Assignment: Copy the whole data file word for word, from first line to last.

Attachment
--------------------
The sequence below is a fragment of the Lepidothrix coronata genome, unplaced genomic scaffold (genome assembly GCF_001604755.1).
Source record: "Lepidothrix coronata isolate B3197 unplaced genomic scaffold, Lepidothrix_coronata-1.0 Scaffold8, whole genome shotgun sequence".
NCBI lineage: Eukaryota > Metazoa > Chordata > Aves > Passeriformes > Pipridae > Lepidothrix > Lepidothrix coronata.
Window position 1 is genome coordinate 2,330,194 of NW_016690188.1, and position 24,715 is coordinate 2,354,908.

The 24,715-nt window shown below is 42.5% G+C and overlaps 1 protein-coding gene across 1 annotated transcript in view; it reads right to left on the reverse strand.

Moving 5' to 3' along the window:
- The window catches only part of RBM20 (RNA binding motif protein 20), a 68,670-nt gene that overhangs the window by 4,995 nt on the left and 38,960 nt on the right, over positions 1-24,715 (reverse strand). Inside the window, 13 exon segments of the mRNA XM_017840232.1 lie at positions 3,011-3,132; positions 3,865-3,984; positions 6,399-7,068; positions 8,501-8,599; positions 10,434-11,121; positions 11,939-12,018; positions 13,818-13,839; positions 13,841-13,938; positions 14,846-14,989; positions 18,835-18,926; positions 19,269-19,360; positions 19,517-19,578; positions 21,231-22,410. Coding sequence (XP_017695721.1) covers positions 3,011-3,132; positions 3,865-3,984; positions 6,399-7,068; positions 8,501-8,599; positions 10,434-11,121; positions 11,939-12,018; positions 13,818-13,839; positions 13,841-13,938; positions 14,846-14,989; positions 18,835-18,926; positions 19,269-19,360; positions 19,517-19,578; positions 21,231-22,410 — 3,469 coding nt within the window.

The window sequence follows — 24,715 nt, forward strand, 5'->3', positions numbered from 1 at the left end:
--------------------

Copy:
The sequence below is a fragment of the Lepidothrix coronata genome, unplaced genomic scaffold (genome assembly GCF_001604755.1).
Source record: "Lepidothrix coronata isolate B3197 unplaced genomic scaffold, Lepidothrix_coronata-1.0 Scaffold8, whole genome shotgun sequence".
NCBI lineage: Eukaryota > Metazoa > Chordata > Aves > Passeriformes > Pipridae > Lepidothrix > Lepidothrix coronata.
Window position 1 is genome coordinate 2,330,194 of NW_016690188.1, and position 24,715 is coordinate 2,354,908.

The 24,715-nt window shown below is 42.5% G+C and overlaps 1 protein-coding gene across 1 annotated transcript in view; it reads right to left on the reverse strand.

Moving 5' to 3' along the window:
- The window catches only part of RBM20 (RNA binding motif protein 20), a 68,670-nt gene that overhangs the window by 4,995 nt on the left and 38,960 nt on the right, over positions 1-24,715 (reverse strand). Inside the window, 13 exon segments of the mRNA XM_017840232.1 lie at positions 3,011-3,132; positions 3,865-3,984; positions 6,399-7,068; positions 8,501-8,599; positions 10,434-11,121; positions 11,939-12,018; positions 13,818-13,839; positions 13,841-13,938; positions 14,846-14,989; positions 18,835-18,926; positions 19,269-19,360; positions 19,517-19,578; positions 21,231-22,410. Coding sequence (XP_017695721.1) covers positions 3,011-3,132; positions 3,865-3,984; positions 6,399-7,068; positions 8,501-8,599; positions 10,434-11,121; positions 11,939-12,018; positions 13,818-13,839; positions 13,841-13,938; positions 14,846-14,989; positions 18,835-18,926; positions 19,269-19,360; positions 19,517-19,578; positions 21,231-22,410 — 3,469 coding nt within the window.

The window sequence follows — 24,715 nt, forward strand, 5'->3', positions numbered from 1 at the left end: